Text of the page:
July 18, 2018

    Responding to the fact that Turkey’s the state of emergency will not be renewed when it expires at the end of the day, Fotis Filippou, Amnesty International’s Deputy Europe Director said:

    “Whilst the lifting of the two-year state of emergency is a step in the right direction, it needs to be accompanied by urgent measures if it is to be anything more than a cosmetic exercise.

    “Over the last two years, Turkey has been radically transformed with emergency measures used to consolidate draconian powers, silence critical voices and strip away basic rights. Many will remain in force following the lifting of the state of emergency.

    “Hundreds of journalists, human rights defenders and activists, including Amnesty International Turkey’s Honorary Chair, Taner Kılıç, have been detained simply for doing their jobs.

    June 27, 2018

    Responding to the news that the Istanbul Regional Court of Justice has ruled for the release of imprisoned academic and writer Mehmet Altan, Amnesty International’s Europe Director Gauri van Gulik said:

    “The release of Mehmet Altan was long overdue. His imprisonment was a travesty of justice that was emblematic of the deep flaws within the Turkish justice system.

    “The country’s Constitutional Court twice ruled his imprisonment to be in violation of his right to freedom and security, yet unbelievably the trial court defied the ruling of Turkey’s highest court and condemned Mehmet to another six months of incarceration.

    “Today’s welcome regional court ruling confirms the Constitutional Court’s decision as ‘final and binding’. The courts must now turn their attention to the thousands of others who remain unfairly detained in Turkey, including Amnesty international’s own Taner Kılıç.”

    Background

    Mehmet Altan has been held in Silivri prison, Istanbul since 22 September 2016.

    June 21, 2018

    In response to the continued detention of human rights defender, Taner Kılıç, after the latest hearing against him, Salil Shetty, Amnesty International’s Secretary General said:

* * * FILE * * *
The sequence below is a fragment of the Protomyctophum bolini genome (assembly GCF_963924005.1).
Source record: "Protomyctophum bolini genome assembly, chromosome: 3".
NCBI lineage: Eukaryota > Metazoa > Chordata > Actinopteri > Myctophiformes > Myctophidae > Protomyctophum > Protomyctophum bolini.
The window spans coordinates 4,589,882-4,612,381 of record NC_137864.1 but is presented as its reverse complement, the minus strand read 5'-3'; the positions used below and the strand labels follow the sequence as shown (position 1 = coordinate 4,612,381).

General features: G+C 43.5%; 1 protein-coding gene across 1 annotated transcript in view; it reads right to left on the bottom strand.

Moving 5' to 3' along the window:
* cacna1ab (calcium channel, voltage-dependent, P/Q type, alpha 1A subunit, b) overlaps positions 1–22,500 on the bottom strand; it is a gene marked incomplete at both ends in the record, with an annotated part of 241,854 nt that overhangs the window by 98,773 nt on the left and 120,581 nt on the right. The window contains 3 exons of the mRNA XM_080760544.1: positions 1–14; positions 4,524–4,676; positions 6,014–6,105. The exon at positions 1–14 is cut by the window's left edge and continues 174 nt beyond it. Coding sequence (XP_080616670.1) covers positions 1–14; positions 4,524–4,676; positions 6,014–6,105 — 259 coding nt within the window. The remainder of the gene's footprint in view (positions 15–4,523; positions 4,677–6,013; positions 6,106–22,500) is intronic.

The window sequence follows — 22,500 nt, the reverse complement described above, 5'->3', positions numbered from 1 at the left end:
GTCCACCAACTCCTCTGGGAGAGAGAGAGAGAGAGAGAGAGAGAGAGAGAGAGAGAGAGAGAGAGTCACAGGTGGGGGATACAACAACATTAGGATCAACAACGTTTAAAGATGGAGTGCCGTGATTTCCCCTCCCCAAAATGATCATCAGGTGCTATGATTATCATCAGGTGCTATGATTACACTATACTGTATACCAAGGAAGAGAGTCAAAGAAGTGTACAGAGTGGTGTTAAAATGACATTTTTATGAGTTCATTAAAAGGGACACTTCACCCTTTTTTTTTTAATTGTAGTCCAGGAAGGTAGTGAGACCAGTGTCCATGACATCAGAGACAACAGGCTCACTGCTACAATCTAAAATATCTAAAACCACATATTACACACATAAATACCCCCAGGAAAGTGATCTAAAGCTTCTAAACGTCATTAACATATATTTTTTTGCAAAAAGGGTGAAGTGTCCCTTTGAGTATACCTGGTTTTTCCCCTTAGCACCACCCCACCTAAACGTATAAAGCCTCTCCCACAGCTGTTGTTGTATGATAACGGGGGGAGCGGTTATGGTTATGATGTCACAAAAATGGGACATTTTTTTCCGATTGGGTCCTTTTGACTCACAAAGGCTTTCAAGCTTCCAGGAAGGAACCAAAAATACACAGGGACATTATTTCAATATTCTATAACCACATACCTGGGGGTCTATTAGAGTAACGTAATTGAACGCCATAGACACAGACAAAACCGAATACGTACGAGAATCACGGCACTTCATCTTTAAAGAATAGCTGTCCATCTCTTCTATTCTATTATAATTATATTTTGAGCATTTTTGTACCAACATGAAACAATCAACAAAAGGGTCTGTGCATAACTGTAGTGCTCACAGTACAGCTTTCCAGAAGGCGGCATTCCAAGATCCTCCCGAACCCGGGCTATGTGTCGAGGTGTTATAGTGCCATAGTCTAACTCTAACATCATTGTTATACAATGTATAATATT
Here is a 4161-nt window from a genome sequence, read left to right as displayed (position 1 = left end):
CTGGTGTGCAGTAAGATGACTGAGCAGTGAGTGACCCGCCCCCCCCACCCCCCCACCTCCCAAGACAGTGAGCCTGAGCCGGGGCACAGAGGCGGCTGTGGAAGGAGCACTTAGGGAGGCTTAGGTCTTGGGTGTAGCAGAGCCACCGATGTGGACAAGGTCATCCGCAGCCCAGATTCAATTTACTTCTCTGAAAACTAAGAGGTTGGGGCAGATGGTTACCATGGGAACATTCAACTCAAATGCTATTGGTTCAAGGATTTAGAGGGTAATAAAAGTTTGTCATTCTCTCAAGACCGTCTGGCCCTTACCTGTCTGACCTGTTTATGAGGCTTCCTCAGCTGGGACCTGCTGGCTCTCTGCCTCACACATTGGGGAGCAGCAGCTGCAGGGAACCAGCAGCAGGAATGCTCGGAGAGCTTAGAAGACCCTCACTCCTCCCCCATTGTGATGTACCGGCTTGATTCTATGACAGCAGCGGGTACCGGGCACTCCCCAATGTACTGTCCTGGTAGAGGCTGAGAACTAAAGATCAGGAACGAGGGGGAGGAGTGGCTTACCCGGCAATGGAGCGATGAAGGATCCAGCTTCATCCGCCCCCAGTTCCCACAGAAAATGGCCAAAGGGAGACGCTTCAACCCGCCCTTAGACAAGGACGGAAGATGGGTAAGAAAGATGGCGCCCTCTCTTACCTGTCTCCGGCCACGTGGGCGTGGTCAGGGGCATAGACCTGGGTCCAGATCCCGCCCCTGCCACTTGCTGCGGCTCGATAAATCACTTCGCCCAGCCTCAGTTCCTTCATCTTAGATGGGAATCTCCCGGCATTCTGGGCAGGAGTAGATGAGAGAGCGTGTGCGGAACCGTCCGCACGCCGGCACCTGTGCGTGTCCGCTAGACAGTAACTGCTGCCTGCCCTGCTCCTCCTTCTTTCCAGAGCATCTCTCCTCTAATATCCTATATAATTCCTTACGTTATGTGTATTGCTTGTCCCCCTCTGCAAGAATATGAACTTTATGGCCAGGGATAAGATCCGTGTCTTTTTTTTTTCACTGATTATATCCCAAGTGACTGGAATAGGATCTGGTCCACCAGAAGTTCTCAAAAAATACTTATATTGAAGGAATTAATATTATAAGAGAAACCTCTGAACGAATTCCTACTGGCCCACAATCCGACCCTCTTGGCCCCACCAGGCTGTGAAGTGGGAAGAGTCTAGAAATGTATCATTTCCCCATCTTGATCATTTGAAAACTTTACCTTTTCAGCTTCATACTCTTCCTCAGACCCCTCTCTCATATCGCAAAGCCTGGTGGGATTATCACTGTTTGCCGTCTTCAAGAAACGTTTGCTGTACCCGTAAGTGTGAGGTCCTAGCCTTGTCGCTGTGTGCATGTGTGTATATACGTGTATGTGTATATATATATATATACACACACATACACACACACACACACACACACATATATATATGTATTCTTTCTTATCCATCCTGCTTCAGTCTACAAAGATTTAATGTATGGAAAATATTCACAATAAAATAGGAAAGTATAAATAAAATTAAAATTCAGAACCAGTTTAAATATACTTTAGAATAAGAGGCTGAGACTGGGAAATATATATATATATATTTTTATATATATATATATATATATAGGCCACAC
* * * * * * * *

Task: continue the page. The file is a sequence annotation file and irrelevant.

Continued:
“Today’s heart-breaking decision to keep our colleague in jail is yet another travesty of justice.

    “After more than a year away from his family, and without a a shred of credible evidence presented to substantiate the absurd charges made against him, his cruel and protracted incarceration defies all logic.

    “Earlier this month, any fig-leaf of legitimacy for the prosecutor’s case was stripped away with the submission of the long-delayed police report. By failing to find any evidence that Taner ever had the ByLock messaging app on his phone, the report removed the central accusation against him. A second police report submitted to the court this morning, confirmed that there was no trace of Bylock on Taner’s phone.

    June 20, 2018
    Amnesty Secretary General meets Taner Kılıç in jail for first time Trial resumes in Istanbul on 21 June Amnesty Secretary General and directors from four countries to attend hearing

    On the eve of the resumption of his trial, jailed Amnesty International Turkey’s Honorary Chair, Taner Kılıç, has made an impassioned plea for people not to stay silent on the issue of human rights abuses in Turkey and vowed to carry on his work when he is released.

    “When I am released I want to carry on. I know now more than ever how important human rights are,” Taner told Amnesty International’s Secretary General, Salil Shetty, who visited him in Şakran high security prison today.

    “Others in are in a worse situation than me,” Taner continued, stressing the need for solidarity with everyone who has been unjustly jailed in Turkey.

    June 18, 2018

    •         Police report finds nothing to suggest Taner Kılıç ever had the controversial ByLock app on his phone

    •         Trial resumes in Istanbul on 21 June

    •         Amnesty Secretary General and directors from four countries to attend trial

    More than a year after his arrest, a 15-page police report finally submitted by the prosecution, fails to find any evidence that Amnesty International Turkey’s Honorary Chair, Taner Kılıç, ever had ByLock on his phone. The alleged presence of the secure messaging application was central to the case against the rights defender, who is still languishing in prison.

    The findings of the police report do not substantiate the central accusation against Taner and Amnesty International is therefore renewing its call for his immediate release and acquittal.

    Pages

    Subscribe to Turkey
    rights